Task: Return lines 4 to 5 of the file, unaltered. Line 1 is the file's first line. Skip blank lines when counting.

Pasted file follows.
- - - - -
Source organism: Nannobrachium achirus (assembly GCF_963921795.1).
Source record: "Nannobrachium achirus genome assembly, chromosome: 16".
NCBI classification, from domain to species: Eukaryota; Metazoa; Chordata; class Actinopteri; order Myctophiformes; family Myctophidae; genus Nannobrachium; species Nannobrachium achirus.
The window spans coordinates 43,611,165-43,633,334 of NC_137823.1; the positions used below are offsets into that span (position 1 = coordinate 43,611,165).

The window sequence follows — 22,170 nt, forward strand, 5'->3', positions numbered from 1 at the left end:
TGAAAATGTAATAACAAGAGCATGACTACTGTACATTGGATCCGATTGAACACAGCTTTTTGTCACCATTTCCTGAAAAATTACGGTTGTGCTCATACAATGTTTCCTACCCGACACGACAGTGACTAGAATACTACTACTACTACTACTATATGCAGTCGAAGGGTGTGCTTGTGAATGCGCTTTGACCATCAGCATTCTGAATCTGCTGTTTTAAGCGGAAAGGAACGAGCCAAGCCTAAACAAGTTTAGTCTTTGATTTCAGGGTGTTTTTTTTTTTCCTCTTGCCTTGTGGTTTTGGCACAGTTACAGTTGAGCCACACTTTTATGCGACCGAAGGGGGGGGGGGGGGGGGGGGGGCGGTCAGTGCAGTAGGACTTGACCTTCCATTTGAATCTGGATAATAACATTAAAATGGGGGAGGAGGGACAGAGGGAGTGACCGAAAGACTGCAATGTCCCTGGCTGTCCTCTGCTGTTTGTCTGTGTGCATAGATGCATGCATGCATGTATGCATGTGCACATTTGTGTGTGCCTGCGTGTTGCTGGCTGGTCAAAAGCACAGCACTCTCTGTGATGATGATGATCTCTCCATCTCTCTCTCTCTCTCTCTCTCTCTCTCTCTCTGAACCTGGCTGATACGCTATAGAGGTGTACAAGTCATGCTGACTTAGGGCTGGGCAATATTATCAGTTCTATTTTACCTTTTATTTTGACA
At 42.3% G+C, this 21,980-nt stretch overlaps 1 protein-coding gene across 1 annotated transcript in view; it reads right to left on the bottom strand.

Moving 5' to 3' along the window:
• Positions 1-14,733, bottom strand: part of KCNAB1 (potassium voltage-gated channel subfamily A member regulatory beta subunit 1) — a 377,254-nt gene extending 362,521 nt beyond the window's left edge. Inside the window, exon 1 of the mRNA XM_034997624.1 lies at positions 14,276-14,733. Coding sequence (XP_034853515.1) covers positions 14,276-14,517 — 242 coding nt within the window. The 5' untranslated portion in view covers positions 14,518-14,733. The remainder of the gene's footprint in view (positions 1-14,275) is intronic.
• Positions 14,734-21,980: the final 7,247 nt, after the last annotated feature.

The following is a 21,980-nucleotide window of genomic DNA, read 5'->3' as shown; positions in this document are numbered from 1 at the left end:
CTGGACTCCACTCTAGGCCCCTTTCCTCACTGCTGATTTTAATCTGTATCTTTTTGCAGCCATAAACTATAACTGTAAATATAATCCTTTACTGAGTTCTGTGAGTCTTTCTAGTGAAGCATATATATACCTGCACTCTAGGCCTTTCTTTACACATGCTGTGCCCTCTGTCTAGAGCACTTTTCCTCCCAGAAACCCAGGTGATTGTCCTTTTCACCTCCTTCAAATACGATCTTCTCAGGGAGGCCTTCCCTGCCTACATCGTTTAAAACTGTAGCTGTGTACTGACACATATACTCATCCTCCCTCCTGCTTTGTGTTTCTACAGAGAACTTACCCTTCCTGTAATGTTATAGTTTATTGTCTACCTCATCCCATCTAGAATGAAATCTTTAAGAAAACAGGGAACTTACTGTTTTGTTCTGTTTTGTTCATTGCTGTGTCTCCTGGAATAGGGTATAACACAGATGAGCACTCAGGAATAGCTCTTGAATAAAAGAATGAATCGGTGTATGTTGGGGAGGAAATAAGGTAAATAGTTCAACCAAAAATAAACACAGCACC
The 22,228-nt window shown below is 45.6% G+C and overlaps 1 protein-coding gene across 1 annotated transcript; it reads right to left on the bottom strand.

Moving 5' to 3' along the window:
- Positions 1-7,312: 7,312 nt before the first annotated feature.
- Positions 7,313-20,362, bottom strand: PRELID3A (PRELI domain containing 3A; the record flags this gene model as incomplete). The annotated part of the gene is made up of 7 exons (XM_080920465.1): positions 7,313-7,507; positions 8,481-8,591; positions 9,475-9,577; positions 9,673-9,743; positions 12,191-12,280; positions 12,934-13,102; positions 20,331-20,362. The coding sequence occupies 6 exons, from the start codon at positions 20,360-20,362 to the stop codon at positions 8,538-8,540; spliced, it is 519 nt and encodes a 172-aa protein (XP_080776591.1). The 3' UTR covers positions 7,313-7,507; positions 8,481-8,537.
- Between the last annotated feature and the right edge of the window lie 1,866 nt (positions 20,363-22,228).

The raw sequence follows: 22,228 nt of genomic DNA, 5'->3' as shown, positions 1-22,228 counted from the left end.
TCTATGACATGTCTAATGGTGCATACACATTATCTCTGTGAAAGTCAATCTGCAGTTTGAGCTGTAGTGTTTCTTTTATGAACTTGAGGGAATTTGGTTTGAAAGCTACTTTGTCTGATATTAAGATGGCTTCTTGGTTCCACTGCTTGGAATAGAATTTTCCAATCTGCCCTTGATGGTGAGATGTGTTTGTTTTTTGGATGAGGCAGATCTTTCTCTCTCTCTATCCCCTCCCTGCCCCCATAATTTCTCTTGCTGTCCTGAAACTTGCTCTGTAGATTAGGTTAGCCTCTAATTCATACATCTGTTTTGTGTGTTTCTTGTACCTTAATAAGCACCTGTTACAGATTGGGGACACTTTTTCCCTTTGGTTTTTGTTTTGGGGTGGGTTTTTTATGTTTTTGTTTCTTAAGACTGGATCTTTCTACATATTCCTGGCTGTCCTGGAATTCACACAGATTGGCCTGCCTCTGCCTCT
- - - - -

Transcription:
The window spans coordinates 43,611,165-43,633,334 of NC_137823.1; the positions used below are offsets into that span (position 1 = coordinate 43,611,165).

The window sequence follows — 22,170 nt, forward strand, 5'->3', positions numbered from 1 at the left end: